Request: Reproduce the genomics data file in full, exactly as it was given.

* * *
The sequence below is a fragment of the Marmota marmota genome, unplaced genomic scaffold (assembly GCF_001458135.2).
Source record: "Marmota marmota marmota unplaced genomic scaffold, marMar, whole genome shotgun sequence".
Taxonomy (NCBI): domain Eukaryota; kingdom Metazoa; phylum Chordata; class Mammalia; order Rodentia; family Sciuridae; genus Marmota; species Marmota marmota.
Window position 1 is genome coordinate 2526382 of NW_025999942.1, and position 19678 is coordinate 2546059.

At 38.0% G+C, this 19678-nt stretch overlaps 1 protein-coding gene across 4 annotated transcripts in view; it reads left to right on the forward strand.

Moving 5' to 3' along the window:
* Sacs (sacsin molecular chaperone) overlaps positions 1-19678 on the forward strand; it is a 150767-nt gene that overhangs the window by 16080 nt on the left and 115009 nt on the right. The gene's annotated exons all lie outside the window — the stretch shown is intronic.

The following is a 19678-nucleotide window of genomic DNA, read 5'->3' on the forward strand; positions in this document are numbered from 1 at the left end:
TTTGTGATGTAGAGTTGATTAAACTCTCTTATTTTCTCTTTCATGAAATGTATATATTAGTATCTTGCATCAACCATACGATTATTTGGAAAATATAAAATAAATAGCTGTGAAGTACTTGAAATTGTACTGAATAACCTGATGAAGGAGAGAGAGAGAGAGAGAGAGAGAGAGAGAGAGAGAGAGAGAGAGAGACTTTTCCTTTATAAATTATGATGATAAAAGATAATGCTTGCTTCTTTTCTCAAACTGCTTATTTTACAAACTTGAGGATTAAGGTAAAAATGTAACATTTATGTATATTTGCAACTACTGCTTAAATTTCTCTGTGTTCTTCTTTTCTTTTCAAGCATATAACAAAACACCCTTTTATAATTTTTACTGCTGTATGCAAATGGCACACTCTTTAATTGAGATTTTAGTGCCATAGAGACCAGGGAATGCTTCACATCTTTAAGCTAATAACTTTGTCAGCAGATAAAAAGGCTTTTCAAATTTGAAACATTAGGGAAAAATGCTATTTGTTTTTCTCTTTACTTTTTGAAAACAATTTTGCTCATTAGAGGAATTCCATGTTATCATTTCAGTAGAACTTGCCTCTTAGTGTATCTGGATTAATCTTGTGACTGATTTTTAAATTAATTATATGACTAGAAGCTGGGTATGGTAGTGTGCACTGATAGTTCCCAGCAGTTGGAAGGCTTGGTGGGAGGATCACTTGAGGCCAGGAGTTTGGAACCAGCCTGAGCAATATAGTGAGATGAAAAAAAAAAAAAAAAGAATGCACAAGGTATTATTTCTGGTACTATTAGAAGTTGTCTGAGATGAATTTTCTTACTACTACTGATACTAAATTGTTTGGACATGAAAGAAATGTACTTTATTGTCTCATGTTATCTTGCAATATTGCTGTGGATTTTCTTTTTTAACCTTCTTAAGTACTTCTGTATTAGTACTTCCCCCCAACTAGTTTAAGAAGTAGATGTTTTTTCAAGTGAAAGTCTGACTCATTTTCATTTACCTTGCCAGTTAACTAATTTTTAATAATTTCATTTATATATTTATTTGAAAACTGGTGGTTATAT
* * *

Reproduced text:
The sequence below is a fragment of the Marmota marmota genome, unplaced genomic scaffold (assembly GCF_001458135.2).
Source record: "Marmota marmota marmota unplaced genomic scaffold, marMar, whole genome shotgun sequence".
Taxonomy (NCBI): domain Eukaryota; kingdom Metazoa; phylum Chordata; class Mammalia; order Rodentia; family Sciuridae; genus Marmota; species Marmota marmota.
Window position 1 is genome coordinate 2526382 of NW_025999942.1, and position 19678 is coordinate 2546059.

At 38.0% G+C, this 19678-nt stretch overlaps 1 protein-coding gene across 4 annotated transcripts in view; it reads left to right on the forward strand.

Moving 5' to 3' along the window:
* Sacs (sacsin molecular chaperone) overlaps positions 1-19678 on the forward strand; it is a 150767-nt gene that overhangs the window by 16080 nt on the left and 115009 nt on the right. The gene's annotated exons all lie outside the window — the stretch shown is intronic.

The following is a 19678-nucleotide window of genomic DNA, read 5'->3' on the forward strand; positions in this document are numbered from 1 at the left end:
TTTGTGATGTAGAGTTGATTAAACTCTCTTATTTTCTCTTTCATGAAATGTATATATTAGTATCTTGCATCAACCATACGATTATTTGGAAAATATAAAATAAATAGCTGTGAAGTACTTGAAATTGTACTGAATAACCTGATGAAGGAGAGAGAGAGAGAGAGAGAGAGAGAGAGAGAGAGAGAGAGAGAGAGACTTTTCCTTTATAAATTATGATGATAAAAGATAATGCTTGCTTCTTTTCTCAAACTGCTTATTTTACAAACTTGAGGATTAAGGTAAAAATGTAACATTTATGTATATTTGCAACTACTGCTTAAATTTCTCTGTGTTCTTCTTTTCTTTTCAAGCATATAACAAAACACCCTTTTATAATTTTTACTGCTGTATGCAAATGGCACACTCTTTAATTGAGATTTTAGTGCCATAGAGACCAGGGAATGCTTCACATCTTTAAGCTAATAACTTTGTCAGCAGATAAAAAGGCTTTTCAAATTTGAAACATTAGGGAAAAATGCTATTTGTTTTTCTCTTTACTTTTTGAAAACAATTTTGCTCATTAGAGGAATTCCATGTTATCATTTCAGTAGAACTTGCCTCTTAGTGTATCTGGATTAATCTTGTGACTGATTTTTAAATTAATTATATGACTAGAAGCTGGGTATGGTAGTGTGCACTGATAGTTCCCAGCAGTTGGAAGGCTTGGTGGGAGGATCACTTGAGGCCAGGAGTTTGGAACCAGCCTGAGCAATATAGTGAGATGAAAAAAAAAAAAAAAAGAATGCACAAGGTATTATTTCTGGTACTATTAGAAGTTGTCTGAGATGAATTTTCTTACTACTACTGATACTAAATTGTTTGGACATGAAAGAAATGTACTTTATTGTCTCATGTTATCTTGCAATATTGCTGTGGATTTTCTTTTTTAACCTTCTTAAGTACTTCTGTATTAGTACTTCCCCCCAACTAGTTTAAGAAGTAGATGTTTTTTCAAGTGAAAGTCTGACTCATTTTCATTTACCTTGCCAGTTAACTAATTTTTAATAATTTCATTTATATATTTATTTGAAAACTGGTGGTTATAT